Very rarely does anyone (my parents are the exception) say "I want to live in Chicago forever." Most of us claim we will only be here a year or two as a stop on our journey to bigger and better places, where the weather stays between 50 degrees and 80 degrees longer than 4 days a year. Three longer years ago I too made this claim that I would only be here for one year, two years max. And now here I am. I have many friends (some in denial like Halle) who have uttered these same words only to look around 2, 5, 7 years later still here. My boss is actually one of those people, from New York City, the capital of all snobby, East Coast, "I'm better than you" places and she moved here well over a decade ago and just bought a house with her husband, a die hard Midwestern. She still claims to be a New Yorker but to anyone who knows her, she's pretty Chicago at heart.

So to anyone who's ever uttered the stereotypical "only for a year or two" sentence about Chicago, my message is simply that Chicago has a power of its own. One that's indescribable, and resistant to all forces. Why else would so many people from across the country remain here for years at a time? A city where there are no mountains, oceans or any seriously beautiful outdoor scenic locales for MILES. A city where the spring and fall are approximately one week long each. Not to mention the sweating all summer and freezing all winter. But there's just something about this place. Even those who leave, usually end up back. So be careful what you say, never underestimate the power of Chicago. Grad school is never just grad school.

Grace

Like the whole natural blonde incident with my car, I feel the need to share my latest blunder. Isn't there always one?

Last week, the trainer for my running group was asking me if I felt I needed help with my form. I told her that I didn't think I needed help with my form so much as I needed help with a program. Afterall, I'd run cross country in high school, competed in the Junior Olympics and run for a brief spell at an NCAA D-1 school. She didn't say a word, but looked at me like I couldn't be more out of my mind.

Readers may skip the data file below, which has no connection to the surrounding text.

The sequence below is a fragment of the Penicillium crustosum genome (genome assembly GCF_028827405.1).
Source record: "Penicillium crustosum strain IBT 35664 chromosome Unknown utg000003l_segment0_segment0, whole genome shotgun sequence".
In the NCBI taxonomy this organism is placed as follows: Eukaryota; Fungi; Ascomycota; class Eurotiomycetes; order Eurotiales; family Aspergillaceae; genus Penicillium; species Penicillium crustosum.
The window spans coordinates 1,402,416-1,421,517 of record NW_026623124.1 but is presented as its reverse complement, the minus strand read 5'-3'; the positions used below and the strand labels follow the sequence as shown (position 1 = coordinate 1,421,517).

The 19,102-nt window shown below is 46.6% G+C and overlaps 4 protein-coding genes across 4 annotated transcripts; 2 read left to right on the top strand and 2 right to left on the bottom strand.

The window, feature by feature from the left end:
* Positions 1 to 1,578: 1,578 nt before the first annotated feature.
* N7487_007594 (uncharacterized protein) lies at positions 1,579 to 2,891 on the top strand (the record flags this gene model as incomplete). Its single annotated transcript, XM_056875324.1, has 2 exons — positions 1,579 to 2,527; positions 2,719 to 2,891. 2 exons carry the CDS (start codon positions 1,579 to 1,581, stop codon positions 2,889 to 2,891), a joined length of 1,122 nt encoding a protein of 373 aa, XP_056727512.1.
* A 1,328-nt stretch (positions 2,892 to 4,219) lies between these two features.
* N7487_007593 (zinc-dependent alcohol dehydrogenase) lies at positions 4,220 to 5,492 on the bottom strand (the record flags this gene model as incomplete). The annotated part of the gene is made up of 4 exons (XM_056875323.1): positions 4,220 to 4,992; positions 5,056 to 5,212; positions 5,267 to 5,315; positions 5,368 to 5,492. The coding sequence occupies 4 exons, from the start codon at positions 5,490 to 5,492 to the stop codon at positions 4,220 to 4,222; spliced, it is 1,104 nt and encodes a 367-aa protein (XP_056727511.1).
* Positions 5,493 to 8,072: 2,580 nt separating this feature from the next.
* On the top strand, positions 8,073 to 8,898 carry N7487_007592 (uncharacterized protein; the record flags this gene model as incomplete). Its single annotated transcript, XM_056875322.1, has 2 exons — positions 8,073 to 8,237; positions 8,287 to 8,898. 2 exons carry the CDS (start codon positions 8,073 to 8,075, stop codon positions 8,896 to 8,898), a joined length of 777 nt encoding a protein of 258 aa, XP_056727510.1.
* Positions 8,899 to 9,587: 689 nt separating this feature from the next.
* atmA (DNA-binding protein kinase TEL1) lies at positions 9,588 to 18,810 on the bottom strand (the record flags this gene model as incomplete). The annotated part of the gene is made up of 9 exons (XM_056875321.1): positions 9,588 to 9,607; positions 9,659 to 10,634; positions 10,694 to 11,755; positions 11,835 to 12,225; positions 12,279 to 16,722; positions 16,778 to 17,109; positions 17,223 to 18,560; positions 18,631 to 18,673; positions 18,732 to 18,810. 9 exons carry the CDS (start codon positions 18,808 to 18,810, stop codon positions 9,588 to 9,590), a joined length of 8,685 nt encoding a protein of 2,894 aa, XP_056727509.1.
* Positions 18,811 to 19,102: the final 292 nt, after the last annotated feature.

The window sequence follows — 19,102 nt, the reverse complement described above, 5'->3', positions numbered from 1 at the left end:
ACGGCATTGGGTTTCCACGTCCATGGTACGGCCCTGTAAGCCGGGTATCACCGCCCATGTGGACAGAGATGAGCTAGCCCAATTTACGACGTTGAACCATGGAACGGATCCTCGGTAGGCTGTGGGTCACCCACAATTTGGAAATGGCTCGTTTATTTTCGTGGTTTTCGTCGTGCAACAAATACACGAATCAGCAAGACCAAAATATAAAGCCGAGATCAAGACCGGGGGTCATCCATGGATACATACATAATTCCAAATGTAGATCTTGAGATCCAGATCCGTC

Last night, while running on the treadmill, her thoughts regarding my form couldn't have proved more prophetic if she tried. While swinging my arms, I nailed the ring and index fingers on my left hand into the headphone jack on the treadmill. I don't think they're broken, but they're fairly swollen and it hurts like hell to type this. [Halle]

Monday, June 13, 2005

Dear Chicago Ramblings

I helped a friend of a friend move about two weeks ago. While I was helping him move, I realized that this will be the first year since graduating from college some six years ago that I will not be moving. In those short six years, I have moved seven times which included one international move (there and back) and one cross country move. And speaking of cross country moves, though Alison has mentioned the value of driving cross country, it’s not something I recommend doing alone or in two days or with your trunk packed so tightly that you can’t get to your c.d. changer. As grateful as I am not to have to pack up my things and hire another bloody U-Haul, it’s also a bit intimidating to know that I am finally establishing roots of some sort. As someone who moved a lot as a kid, I tend to balk at community and commitment. I suppose what’s more surprising if not altogether alarming is that fact that I’m establishing these roots in a city I once loathed. Yes Chicago, though it’s been a love-hate relationship from the get go, I prefer to say you and I have been more like Harry and Sally. That said, I still don’t have an Illinois license or a proper winter coat and I doubt if I will be phoning my parents anytime soon to say that I’ve decided to build a home here. It is after all just grad school.